The amount of carbon dioxide in Earth’s atmosphere hit a critical level in the month of September, with scientists warning that we have likely passed the point of no return. This does not bode well for the Paris agreement, which aimed to prevent the world from warming by more than 2°C (3.6°F) by 2100.
According to data provided by the National Oceanic and Atmospheric Administration (NOAA), the values of carbon dioxide in our planet’s atmosphere have remained above 400 parts per million throughout the month of September. At this time of year, atmospheric carbon dioxide is usually at its minimum, making the phenomenon a particularly unusual occurrence.
In light of this evidence, scientists are warning that carbon dioxide levels will never drop below the symbolic 400 ppm mark, at least in our lifetimes. “We won’t be seeing a monthly value below 400 ppm this year – or ever again for the indefinite future,” Scripps scientist Ralph Keeling told USA Today.
Over the course of the summer, the abundance of plants absorb carbon dioxide in the northern hemisphere. As a result, atmospheric carbon dioxide levels are typically at their lowest in the month of September. However, as we enter the cooler months, the plants lose their leaves. As these leaves decompose, they release stored carbon dioxide back into the atmosphere.
— Climate Central (@ClimateCentral) 29 September 2016
Carbon dioxide is responsible for as much as 63% of the warming attributable to all greenhouse gases, according to NOAA’s Earth System Research Laboratory in Boulder, Colo.
“Is it possible that October 2016 will yield a lower monthly value than September and dip below 400 ppm? Almost impossible,” Ralph Keeling, the scientist who runs the Scripps Institute for Oceanography’s carbon dioxide monitoring program, wrote in a blog post. “Brief excursions toward lower values are still possible, but it already seems safe to conclude that we won’t be seeing a monthly value below 400 ppm this year – or ever again for the indefinite future.”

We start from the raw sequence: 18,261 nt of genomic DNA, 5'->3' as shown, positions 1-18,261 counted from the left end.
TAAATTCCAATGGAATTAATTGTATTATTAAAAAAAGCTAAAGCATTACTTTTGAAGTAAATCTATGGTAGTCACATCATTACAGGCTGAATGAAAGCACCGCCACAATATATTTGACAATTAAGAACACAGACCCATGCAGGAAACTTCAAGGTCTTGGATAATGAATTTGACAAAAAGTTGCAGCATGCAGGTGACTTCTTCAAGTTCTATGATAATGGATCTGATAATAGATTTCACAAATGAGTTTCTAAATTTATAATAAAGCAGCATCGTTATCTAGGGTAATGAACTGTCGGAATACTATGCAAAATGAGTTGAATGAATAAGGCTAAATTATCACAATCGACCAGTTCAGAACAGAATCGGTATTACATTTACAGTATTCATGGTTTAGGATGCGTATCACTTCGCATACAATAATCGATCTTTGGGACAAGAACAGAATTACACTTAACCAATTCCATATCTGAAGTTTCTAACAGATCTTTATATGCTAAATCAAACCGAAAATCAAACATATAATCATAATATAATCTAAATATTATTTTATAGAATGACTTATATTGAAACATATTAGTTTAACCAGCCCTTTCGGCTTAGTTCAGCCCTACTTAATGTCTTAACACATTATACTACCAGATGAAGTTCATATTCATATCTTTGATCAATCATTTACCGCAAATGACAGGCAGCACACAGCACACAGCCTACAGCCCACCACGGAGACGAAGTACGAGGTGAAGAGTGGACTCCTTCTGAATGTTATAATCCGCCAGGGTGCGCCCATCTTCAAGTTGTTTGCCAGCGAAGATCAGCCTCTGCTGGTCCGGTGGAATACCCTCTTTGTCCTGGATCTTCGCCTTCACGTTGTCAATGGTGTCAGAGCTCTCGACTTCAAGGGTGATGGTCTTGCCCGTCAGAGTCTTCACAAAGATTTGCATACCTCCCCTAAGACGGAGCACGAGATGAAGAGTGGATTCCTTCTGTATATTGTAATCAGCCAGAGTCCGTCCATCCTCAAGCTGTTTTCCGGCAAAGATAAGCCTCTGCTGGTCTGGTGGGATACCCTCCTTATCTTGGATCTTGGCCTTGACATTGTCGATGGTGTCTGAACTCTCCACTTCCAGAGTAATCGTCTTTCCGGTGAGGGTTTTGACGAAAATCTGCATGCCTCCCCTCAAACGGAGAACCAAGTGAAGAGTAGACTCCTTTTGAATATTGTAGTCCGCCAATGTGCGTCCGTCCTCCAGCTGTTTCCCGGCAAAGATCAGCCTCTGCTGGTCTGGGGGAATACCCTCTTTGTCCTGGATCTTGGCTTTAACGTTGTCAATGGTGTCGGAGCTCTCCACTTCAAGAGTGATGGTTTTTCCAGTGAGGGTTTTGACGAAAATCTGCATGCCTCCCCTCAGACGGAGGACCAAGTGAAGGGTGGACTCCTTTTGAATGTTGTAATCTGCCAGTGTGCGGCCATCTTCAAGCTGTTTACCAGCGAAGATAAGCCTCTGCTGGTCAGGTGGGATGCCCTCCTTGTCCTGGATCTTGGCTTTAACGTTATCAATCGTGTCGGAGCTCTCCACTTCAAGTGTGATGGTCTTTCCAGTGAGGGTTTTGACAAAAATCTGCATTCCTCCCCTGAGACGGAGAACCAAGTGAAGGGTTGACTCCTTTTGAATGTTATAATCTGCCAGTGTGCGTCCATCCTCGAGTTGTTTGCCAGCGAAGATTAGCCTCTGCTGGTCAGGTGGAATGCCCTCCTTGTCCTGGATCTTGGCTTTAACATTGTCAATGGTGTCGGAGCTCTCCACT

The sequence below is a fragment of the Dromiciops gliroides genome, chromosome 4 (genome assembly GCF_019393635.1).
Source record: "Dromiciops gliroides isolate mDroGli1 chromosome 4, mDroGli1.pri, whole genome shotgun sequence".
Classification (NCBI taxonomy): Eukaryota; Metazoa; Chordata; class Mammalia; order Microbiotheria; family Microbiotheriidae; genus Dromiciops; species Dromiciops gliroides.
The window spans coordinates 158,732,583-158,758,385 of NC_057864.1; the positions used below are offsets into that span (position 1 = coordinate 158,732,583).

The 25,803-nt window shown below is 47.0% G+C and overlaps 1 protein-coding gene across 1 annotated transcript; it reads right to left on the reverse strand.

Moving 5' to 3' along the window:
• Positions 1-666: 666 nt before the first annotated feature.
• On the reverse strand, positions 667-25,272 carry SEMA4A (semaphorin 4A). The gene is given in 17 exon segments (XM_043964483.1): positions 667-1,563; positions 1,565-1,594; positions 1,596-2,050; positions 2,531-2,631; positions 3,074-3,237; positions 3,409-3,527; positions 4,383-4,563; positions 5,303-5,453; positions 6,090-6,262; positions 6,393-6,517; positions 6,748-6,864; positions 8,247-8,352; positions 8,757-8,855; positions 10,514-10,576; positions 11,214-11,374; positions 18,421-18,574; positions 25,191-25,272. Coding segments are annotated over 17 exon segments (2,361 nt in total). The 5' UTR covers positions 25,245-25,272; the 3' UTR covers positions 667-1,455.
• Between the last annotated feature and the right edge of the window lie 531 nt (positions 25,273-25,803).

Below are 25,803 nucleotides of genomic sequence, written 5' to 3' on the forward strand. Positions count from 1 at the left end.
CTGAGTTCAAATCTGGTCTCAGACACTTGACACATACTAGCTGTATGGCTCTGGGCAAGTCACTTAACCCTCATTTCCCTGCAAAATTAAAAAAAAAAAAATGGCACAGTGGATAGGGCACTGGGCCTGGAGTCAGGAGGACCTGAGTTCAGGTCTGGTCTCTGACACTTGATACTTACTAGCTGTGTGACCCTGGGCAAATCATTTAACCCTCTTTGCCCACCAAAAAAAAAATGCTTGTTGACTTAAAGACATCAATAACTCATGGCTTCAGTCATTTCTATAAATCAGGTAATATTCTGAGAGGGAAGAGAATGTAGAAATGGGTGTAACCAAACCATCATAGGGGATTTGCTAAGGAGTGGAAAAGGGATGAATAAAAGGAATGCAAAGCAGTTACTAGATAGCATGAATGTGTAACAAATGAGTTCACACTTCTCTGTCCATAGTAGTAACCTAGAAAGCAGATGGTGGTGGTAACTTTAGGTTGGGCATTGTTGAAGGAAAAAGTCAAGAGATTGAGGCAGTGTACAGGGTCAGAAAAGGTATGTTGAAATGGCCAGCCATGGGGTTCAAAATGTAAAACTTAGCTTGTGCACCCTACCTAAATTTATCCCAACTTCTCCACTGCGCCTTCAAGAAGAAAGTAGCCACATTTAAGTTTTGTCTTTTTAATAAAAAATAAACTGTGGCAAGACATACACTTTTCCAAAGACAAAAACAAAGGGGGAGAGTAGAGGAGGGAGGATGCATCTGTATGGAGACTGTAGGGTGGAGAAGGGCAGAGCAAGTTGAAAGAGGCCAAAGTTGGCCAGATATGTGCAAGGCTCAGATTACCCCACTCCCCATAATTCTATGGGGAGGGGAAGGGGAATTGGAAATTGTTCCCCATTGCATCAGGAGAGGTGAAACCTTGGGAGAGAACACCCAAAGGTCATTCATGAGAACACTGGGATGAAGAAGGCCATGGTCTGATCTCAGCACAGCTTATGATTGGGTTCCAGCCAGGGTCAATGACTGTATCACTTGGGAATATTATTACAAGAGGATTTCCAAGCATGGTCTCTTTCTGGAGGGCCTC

The levels of carbon dioxide in the Earth’s atmosphere have been on the rise since the industrial revolution, which began back in the late 1800s. As the plants have been unable to absorb the excess carbon dioxide – a situation made worse by deforestation – the influx has driven global temperatures up. In turn, this has triggered a number of other climate change impacts, including rising sea levels, ocean acidification, and increased frequency and intensity of some types of extreme weather.
Since the beginning of the industrial revolution, the atmosphere has warmed the world about 1.8F – a phenomenon that shows no signs of stopping. In fact, according to a report recently released by six leading climate change specialists and Universal Ecological Fund, the Earth could warm by an additional 1.8F by 2050, author Sir Robert Watson told the SFGate.
Although world leaders have been increasing efforts to tackle the issue – for instance, investing in renewable energy and adopting food waste initiatives – the actions are too far and few, especially if we aim to avoid dangerous climate change by limiting global warming to well below 2°C.
According to the chief climate scientist at NASA Gavin Schmidt, even if we were able to completely stop emitting carbon dioxide as early as tomorrow, the emissions already in the atmosphere will continue to linger for many decades.
“At best (in that scenario), one might expect a balance in the near term and so CO2 levels probably wouldn’t change much – but would start to fall off in a decade or so,” Schmidt explained in an email to The Guardian. “In my opinion, we won’t ever see a month below 400 ppm.”
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